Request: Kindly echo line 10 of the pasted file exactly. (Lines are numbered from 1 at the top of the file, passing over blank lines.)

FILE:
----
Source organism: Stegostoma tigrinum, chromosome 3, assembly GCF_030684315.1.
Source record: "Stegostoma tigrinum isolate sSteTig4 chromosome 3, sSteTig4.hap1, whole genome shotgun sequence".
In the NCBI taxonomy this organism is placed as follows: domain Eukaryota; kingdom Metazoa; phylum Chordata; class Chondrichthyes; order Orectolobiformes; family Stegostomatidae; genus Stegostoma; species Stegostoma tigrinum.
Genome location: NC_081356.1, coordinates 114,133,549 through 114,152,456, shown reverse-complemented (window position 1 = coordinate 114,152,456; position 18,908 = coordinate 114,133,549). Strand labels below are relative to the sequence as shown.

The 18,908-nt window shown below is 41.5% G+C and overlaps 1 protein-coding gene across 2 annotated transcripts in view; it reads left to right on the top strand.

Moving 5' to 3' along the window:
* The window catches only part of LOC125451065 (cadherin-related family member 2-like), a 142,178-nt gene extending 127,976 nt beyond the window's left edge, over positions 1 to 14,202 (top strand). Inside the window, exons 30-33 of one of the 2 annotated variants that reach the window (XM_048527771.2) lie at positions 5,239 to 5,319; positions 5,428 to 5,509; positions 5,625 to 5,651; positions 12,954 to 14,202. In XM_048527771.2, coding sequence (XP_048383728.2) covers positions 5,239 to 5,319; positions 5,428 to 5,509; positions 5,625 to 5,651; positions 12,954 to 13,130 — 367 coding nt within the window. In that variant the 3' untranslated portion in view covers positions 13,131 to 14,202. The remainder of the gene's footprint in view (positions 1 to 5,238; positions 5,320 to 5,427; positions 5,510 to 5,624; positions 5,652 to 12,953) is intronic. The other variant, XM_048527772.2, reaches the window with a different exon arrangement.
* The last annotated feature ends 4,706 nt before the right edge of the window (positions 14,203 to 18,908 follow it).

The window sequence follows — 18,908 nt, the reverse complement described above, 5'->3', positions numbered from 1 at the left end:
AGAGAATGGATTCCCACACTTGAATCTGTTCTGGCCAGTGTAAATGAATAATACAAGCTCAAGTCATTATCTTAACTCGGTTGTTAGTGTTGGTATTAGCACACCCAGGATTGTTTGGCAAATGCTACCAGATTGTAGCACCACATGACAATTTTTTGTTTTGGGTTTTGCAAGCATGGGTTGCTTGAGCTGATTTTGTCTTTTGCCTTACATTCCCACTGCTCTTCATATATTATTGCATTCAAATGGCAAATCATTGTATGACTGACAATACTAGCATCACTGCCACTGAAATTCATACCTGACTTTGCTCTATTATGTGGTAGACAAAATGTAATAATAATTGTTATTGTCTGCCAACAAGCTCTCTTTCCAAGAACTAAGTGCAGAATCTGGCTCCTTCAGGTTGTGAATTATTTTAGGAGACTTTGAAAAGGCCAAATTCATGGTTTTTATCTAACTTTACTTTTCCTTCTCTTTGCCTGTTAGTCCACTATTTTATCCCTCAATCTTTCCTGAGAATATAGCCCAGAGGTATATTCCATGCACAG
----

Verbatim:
AGAGAATGGATTCCCACACTTGAATCTGTTCTGGCCAGTGTAAATGAATAATACAAGCTCAAGTCATTATCTTAACTCGGTTGTTAGTGTTGGTATTAGCACACCCAGGATTGTTTGGCAAATGCTACCAGATTGTAGCACCACATGACAATTTTTTGTTTTGGGTTTTGCAAGCATGGGTTGCTTGAGCTGATTTTGTCTTTTGCCTTACATTCCCACTGCTCTTCATATATTATTGCATTCAAATGGCAAATCATTGTATGACTGACAATACTAGCATCACTGCCACTGAAATTCATACCTGACTTTGCTCTATTATGTGGTAGACAAAATGTAATAATAATTGTTATTGTCTGCCAACAAGCTCTCTTTCCAAGAACTAAGTGCAGAATCTGGCTCCTTCAGGTTGTGAATTATTTTAGGAGACTTTGAAAAGGCCAAATTCATGGTTTTTATCTAACTTTACTTTTCCTTCTCTTTGCCTGTTAGTCCACTATTTTATCCCTCAATCTTTCCTGAGAATATAGCCCAGAGGTATATTCCATGCACAG